D.C.’s plan to pay criminals not to commit crimes is dead, but what killed it?

D.C.’s plan to pay criminals not to commit crimes is dead, but what killed it?
D.C. Mayor Muriel Bower (Image: YouTube screen grab via Fortune Magazine)

The plan by the D.C. Council to pay criminals not to commit crimes is dead, but not because of conservative opposition. Instead, the sweeping reform was done in by infighting.

Modeled after a privately-funded program in Richmond, Calif., the plan proposed paying up to 200 of Washington’s most violent criminals $1,000 a month of taxpayer money to refrain from committing crimes, particularly violent offenses like homicide. The D.C. Council’s judiciary committee is placing the blame on Mayor Muriel Bowser, who did not allocate money for the reform in her budget for 2017, reports The Washington Post.

The mayor never voiced support for the controversial proposal, arguing the District needs to focus resources on job training and stiffer penalties for crimes as a deterrent. The Council previously rejected criminal reform efforts from the mayor, including a bill that would have increased criminal sentences for crimes committed on city transit. Without the mayor’s support, the judiciary chair said he would rather not take money out of existing programs to fund the effort.

Councilmember Kenyan McDuffie proposed the initiative and the D.C. Council unanimously approved crime legislation, which included the proposal. McDuffie’s plan was largely a response to a 53% spike in the murder rate in 2015, the highest rate in the District in eight years.

“This is the mayor’s budget, and what we’ve done is try to improve it where we can, but it’s her budget,” McDuffie told The Washington Post. “It’s her ideas and her strategies for preventing crime, and it’s time to see how they work. She clearly sees things differently than the 13 members of the council.”

The alarming spike in homicides in the District appears to be spilling into 2015, with 39 murders already, a 5% increase over the 2015 rate. Despite the increase in homicides, Bowser felt the plan would simply create more bloated bureaucracy without addressing tougher penalties for violent offenders.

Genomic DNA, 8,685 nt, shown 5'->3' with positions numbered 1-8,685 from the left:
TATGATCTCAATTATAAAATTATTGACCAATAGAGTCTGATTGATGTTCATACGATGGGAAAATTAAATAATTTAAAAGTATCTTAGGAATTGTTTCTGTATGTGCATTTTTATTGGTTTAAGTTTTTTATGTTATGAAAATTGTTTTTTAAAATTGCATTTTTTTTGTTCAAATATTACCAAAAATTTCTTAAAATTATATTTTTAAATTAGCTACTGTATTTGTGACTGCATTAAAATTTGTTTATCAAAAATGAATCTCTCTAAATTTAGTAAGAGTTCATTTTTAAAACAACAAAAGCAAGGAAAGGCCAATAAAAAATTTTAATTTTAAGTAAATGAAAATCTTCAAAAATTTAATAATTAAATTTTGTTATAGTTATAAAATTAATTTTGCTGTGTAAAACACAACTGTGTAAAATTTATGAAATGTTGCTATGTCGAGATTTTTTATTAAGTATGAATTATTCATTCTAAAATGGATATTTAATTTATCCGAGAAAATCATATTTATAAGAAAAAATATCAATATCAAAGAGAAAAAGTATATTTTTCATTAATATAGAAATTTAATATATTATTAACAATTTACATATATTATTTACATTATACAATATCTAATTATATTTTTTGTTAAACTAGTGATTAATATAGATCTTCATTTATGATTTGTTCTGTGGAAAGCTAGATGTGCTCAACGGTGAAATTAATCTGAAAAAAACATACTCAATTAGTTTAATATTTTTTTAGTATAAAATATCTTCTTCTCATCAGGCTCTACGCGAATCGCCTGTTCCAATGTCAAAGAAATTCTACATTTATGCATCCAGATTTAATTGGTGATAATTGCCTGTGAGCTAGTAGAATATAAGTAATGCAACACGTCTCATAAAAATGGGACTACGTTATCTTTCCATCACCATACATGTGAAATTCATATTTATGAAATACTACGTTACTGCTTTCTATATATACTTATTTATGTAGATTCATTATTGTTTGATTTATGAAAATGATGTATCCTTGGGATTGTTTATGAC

“In my view the policymakers are just scrambling,” Tim Lynch, director of the project on criminal justice at the Cato Institute told The Daily Caller News Foundation. “They’re under pressure when the violent crime rate spikes. I think the main thing that needs to be done is to have the government put more of its focus and resources on identifying violent repeat offenders and getting them off the street.”

Proponents of the proposal claimed Richmond’s plan has successfully reduced the homicide rate. However, there is no direct measurement to actually track the success of the program. The Richmond program relies on private funding, while the District’s proposal would have put costs on the backs of D.C. taxpayers to the tune of roughly $4.9 million over four years, according to NBC4.

McDuffie maintains that a program to address at-risk individuals is needed to curb the growing violence in Washington, D.C.. McDuffie argued a mentorship program is key to long-term crime prevention. The Bowser administration defends their approach on crime, noting they support giving assistance to reformed criminals.

Kevin Donahue, the deputy mayor for public safety told The Washington Post, “The mayor has always been for giving people a hand up who have a criminal record if they are ready to try to turn their lives around.”

This report, by Steve Birr, was cross-posted by arrangement with the Daily Caller News Foundation.

LU Staff

LU Staff

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